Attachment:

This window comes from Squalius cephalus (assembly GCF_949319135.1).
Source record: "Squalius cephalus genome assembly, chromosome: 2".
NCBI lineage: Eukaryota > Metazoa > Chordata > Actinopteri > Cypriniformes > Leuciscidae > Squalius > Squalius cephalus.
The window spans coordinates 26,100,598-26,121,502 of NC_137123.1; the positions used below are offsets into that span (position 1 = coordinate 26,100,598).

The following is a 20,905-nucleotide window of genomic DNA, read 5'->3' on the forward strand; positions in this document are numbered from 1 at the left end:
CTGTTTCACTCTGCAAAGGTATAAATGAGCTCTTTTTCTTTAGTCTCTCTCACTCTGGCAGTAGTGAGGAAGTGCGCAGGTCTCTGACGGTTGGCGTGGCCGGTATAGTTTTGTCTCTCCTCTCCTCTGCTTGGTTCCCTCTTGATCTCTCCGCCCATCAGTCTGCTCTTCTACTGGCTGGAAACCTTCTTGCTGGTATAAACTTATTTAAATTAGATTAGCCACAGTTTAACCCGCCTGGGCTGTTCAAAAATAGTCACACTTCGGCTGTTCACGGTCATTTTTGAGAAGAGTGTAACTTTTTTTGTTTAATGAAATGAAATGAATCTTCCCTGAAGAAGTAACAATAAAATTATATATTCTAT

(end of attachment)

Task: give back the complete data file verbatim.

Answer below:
This window comes from Squalius cephalus (assembly GCF_949319135.1).
Source record: "Squalius cephalus genome assembly, chromosome: 2".
NCBI lineage: Eukaryota > Metazoa > Chordata > Actinopteri > Cypriniformes > Leuciscidae > Squalius > Squalius cephalus.
The window spans coordinates 26,100,598-26,121,502 of NC_137123.1; the positions used below are offsets into that span (position 1 = coordinate 26,100,598).

The following is a 20,905-nucleotide window of genomic DNA, read 5'->3' on the forward strand; positions in this document are numbered from 1 at the left end:
CTGTTTCACTCTGCAAAGGTATAAATGAGCTCTTTTTCTTTAGTCTCTCTCACTCTGGCAGTAGTGAGGAAGTGCGCAGGTCTCTGACGGTTGGCGTGGCCGGTATAGTTTTGTCTCTCCTCTCCTCTGCTTGGTTCCCTCTTGATCTCTCCGCCCATCAGTCTGCTCTTCTACTGGCTGGAAACCTTCTTGCTGGTATAAACTTATTTAAATTAGATTAGCCACAGTTTAACCCGCCTGGGCTGTTCAAAAATAGTCACACTTCGGCTGTTCACGGTCATTTTTGAGAAGAGTGTAACTTTTTTTGTTTAATGAAATGAAATGAATCTTCCCTGAAGAAGTAACAATAAAATTATATATTCTAT